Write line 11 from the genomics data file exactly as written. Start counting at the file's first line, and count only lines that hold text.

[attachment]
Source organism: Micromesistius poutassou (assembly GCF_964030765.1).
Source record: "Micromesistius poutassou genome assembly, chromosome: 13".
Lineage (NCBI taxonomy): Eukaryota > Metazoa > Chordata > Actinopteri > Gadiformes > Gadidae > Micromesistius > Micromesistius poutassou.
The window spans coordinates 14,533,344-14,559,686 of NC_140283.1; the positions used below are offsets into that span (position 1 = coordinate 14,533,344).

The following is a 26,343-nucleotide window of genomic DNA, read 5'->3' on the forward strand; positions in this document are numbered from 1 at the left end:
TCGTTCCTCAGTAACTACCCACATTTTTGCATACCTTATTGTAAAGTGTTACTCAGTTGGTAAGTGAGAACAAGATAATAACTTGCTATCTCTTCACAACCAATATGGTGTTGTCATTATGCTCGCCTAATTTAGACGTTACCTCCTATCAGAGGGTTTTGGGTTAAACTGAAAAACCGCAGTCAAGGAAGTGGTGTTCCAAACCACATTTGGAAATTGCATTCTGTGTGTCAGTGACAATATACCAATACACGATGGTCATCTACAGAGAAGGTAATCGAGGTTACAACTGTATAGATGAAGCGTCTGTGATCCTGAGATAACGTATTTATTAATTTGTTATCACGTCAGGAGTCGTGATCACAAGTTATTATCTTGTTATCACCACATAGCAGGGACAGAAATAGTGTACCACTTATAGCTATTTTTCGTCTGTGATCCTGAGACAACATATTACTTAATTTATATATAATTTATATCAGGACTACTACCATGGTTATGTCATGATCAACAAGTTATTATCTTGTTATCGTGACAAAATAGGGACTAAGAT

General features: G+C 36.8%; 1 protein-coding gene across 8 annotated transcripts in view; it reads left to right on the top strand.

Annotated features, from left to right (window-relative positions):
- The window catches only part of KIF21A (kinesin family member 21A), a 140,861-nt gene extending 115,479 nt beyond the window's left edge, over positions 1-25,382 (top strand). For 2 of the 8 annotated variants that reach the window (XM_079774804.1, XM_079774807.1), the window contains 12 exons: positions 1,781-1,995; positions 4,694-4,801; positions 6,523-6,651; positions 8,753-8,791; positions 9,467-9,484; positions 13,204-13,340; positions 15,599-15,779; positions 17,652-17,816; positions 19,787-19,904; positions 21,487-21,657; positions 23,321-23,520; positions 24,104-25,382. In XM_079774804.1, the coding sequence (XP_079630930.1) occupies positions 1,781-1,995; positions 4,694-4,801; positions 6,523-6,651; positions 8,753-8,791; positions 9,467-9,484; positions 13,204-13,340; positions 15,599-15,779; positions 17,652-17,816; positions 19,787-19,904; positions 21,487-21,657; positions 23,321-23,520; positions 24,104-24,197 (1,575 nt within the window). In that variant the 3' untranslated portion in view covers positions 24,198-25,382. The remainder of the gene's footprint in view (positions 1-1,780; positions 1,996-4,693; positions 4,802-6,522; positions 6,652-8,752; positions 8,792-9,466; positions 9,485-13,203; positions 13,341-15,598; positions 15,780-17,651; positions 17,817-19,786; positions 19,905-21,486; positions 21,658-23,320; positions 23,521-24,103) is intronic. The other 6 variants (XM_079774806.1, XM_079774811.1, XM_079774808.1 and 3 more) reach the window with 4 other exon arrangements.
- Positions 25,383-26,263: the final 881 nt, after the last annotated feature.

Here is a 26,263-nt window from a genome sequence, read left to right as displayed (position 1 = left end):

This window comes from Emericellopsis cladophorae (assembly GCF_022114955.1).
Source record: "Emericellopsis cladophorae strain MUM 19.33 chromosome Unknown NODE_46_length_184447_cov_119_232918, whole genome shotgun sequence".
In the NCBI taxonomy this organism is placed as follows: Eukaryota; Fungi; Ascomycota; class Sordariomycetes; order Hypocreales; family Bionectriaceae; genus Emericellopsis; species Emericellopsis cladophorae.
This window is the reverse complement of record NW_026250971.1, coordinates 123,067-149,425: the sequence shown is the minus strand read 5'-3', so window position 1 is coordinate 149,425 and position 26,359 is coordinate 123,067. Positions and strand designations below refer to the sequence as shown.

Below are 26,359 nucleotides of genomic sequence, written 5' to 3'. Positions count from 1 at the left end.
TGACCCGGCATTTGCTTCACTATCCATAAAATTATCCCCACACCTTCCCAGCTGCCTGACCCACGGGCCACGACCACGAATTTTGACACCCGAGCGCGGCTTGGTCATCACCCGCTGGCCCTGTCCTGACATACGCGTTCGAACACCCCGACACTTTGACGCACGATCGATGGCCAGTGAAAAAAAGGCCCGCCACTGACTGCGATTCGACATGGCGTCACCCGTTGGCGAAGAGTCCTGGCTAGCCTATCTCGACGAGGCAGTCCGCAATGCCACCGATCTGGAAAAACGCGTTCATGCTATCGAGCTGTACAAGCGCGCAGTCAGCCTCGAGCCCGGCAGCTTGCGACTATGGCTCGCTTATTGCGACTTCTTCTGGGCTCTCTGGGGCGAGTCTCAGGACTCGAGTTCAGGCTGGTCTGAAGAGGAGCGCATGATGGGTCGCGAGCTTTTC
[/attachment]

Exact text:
Here is a 26,263-nt window from a genome sequence, read left to right as displayed (position 1 = left end):